Journal of Plant Growth Regulation

, Volume 28, Issue 3, pp 282–288

Detection and Measurement of Plasmodiophora brassicae

Article

DOI: 10.1007/s00344-009-9092-9

Cite this article as:
Faggian, R. & Strelkov, S.E. J Plant Growth Regul (2009) 28: 282. doi:10.1007/s00344-009-9092-9

Abstract

Clubroot, caused by Plasmodiophora brassicae, is one of the most important diseases of brassicas. Management of clubroot is difficult, and the best means of avoiding the disease include planting in areas where P. brassicae is not present and using plants and growing media free from pathogen inoculum. As P. brassicae is not culturable, its detection has traditionally relied on plant bioassays, which are time-consuming and require large amounts of glasshouse space. More recently, fluorescence microscopy, serology, and DNA-based methods have all been used to test soil, water, or plant samples for clubroot. The use of fluorescence microscopy to detect and count pathogen spores in the soil requires significant operator skill and is unlikely to serve as the basis for a routine diagnostic test. By contrast, serologic assays are inexpensive and amenable to high-throughput screening but need to be based on monoclonal antibodies because polyclonal antisera cannot be reproduced and are therefore of limited quantity. Several polymerase chain reaction (PCR)-based assays have also been developed; these are highly specific for P. brassicae and have been well-correlated with disease severity. As such, PCR-based diagnostic tests have been adopted to varying extents in Canada and Australia, but wide implementation has been restricted by sample processing costs. Efforts are underway to develop inexpensive serologic on-farm diagnostic kits and to improve quantification of pathogen inoculum levels through real-time PCR. Proper detection and quantification of P. brassicae will likely play an increasingly important role in the development of effective clubroot management strategies.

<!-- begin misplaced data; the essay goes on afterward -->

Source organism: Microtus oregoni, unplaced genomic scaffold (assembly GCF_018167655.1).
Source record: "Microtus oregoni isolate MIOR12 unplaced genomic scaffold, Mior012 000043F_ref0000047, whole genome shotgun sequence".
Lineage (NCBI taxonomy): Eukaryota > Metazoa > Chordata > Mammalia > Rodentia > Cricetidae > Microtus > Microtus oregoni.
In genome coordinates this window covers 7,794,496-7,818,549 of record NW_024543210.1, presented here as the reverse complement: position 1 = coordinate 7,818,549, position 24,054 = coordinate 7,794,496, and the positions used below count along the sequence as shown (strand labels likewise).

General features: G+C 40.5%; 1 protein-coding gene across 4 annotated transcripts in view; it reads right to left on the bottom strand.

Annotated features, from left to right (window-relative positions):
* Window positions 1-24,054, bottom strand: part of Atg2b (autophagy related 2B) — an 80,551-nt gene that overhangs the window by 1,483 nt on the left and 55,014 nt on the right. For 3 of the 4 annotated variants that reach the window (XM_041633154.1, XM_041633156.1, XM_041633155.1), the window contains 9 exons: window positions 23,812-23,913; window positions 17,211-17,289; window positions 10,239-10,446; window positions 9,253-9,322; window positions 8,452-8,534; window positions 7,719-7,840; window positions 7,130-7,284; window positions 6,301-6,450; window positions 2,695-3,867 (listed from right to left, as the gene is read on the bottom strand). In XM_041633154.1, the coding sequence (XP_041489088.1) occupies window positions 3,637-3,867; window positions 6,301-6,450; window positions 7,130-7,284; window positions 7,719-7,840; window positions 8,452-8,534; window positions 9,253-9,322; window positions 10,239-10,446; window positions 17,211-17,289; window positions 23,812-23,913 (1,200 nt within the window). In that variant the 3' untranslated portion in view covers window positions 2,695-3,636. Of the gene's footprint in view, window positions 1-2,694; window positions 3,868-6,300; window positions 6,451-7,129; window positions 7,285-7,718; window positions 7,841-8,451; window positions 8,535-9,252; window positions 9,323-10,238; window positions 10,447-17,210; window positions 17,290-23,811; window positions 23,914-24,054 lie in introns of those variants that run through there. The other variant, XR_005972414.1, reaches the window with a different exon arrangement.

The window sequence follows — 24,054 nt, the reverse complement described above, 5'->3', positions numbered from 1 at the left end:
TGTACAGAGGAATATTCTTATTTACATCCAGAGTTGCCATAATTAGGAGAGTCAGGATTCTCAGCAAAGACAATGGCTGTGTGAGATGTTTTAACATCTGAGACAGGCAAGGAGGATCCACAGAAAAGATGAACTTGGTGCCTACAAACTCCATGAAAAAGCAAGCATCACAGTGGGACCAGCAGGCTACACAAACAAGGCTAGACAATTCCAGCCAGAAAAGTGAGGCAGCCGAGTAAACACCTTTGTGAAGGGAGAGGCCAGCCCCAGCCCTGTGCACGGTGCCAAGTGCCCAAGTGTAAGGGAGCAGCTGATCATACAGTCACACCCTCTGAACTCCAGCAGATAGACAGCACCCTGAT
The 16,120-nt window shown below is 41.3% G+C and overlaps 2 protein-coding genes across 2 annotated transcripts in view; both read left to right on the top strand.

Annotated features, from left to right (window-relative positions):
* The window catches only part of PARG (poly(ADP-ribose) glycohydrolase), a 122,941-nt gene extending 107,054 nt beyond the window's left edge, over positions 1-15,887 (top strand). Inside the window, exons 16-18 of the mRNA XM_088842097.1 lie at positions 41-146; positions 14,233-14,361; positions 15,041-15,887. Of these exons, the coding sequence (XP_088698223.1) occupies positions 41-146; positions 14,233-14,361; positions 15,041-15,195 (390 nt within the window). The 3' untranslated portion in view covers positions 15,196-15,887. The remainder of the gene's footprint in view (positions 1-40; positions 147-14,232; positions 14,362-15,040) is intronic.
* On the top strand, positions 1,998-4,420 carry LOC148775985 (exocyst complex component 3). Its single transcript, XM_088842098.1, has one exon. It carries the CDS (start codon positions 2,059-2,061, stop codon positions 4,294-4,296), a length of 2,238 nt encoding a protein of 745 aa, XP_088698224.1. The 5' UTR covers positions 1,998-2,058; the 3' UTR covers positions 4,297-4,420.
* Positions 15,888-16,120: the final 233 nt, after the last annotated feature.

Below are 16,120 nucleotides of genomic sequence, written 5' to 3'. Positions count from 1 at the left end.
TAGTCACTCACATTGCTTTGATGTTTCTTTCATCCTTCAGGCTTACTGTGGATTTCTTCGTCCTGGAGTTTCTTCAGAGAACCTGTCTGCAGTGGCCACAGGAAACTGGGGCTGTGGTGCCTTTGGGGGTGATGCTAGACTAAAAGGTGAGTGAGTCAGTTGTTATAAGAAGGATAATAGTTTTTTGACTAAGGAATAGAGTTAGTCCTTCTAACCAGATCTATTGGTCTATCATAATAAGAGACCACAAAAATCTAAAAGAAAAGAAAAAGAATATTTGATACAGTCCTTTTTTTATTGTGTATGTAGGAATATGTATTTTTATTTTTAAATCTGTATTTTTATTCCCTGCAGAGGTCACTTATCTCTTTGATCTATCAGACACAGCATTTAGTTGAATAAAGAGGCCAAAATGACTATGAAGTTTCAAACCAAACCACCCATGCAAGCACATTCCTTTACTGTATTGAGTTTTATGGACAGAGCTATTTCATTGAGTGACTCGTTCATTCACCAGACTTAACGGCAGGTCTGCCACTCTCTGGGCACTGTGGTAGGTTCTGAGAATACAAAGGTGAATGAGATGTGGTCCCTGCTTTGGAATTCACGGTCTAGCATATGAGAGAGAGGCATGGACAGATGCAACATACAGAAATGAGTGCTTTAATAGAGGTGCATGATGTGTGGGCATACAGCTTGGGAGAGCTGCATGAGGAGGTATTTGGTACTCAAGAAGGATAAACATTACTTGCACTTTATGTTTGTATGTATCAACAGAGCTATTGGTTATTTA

Keywords

Clubroot Plasmodiophora brassicae Crucifers Detection Quantification Plant disease 

Copyright information

© Springer Science+Business Media, LLC 2009

Authors and Affiliations

  1. 1.Department of Primary IndustriesParkvilleAustralia
  2. 2.Department of Agricultural, Food and Nutritional ScienceUniversity of AlbertaEdmontonCanada

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